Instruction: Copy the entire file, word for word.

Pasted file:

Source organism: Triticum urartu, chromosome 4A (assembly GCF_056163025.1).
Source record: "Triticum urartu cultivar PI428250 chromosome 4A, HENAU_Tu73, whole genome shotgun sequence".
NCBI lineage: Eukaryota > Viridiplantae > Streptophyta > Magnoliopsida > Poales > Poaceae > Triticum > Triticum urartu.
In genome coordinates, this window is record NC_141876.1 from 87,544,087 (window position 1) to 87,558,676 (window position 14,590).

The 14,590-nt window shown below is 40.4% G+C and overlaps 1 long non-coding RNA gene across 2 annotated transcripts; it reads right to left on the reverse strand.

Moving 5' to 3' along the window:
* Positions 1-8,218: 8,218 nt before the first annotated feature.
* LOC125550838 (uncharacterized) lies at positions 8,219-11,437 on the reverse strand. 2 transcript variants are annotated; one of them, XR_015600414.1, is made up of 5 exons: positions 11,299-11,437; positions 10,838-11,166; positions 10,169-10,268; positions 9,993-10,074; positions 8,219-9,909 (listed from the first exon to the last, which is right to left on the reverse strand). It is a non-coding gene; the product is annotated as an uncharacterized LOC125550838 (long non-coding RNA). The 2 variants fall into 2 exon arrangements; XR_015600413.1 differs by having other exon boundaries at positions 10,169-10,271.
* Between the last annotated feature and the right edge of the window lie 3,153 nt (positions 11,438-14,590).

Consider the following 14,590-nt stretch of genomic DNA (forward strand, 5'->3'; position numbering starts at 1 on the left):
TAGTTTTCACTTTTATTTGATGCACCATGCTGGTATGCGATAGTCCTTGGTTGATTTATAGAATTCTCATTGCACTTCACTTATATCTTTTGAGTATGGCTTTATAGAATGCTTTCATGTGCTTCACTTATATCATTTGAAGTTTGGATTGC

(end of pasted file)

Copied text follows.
Source organism: Triticum urartu, chromosome 4A (assembly GCF_056163025.1).
Source record: "Triticum urartu cultivar PI428250 chromosome 4A, HENAU_Tu73, whole genome shotgun sequence".
NCBI lineage: Eukaryota > Viridiplantae > Streptophyta > Magnoliopsida > Poales > Poaceae > Triticum > Triticum urartu.
In genome coordinates, this window is record NC_141876.1 from 87,544,087 (window position 1) to 87,558,676 (window position 14,590).

The 14,590-nt window shown below is 40.4% G+C and overlaps 1 long non-coding RNA gene across 2 annotated transcripts; it reads right to left on the reverse strand.

Moving 5' to 3' along the window:
* Positions 1-8,218: 8,218 nt before the first annotated feature.
* LOC125550838 (uncharacterized) lies at positions 8,219-11,437 on the reverse strand. 2 transcript variants are annotated; one of them, XR_015600414.1, is made up of 5 exons: positions 11,299-11,437; positions 10,838-11,166; positions 10,169-10,268; positions 9,993-10,074; positions 8,219-9,909 (listed from the first exon to the last, which is right to left on the reverse strand). It is a non-coding gene; the product is annotated as an uncharacterized LOC125550838 (long non-coding RNA). The 2 variants fall into 2 exon arrangements; XR_015600413.1 differs by having other exon boundaries at positions 10,169-10,271.
* Between the last annotated feature and the right edge of the window lie 3,153 nt (positions 11,438-14,590).

Consider the following 14,590-nt stretch of genomic DNA (forward strand, 5'->3'; position numbering starts at 1 on the left):
TAGTTTTCACTTTTATTTGATGCACCATGCTGGTATGCGATAGTCCTTGGTTGATTTATAGAATTCTCATTGCACTTCACTTATATCTTTTGAGTATGGCTTTATAGAATGCTTTCATGTGCTTCACTTATATCATTTGAAGTTTGGATTGC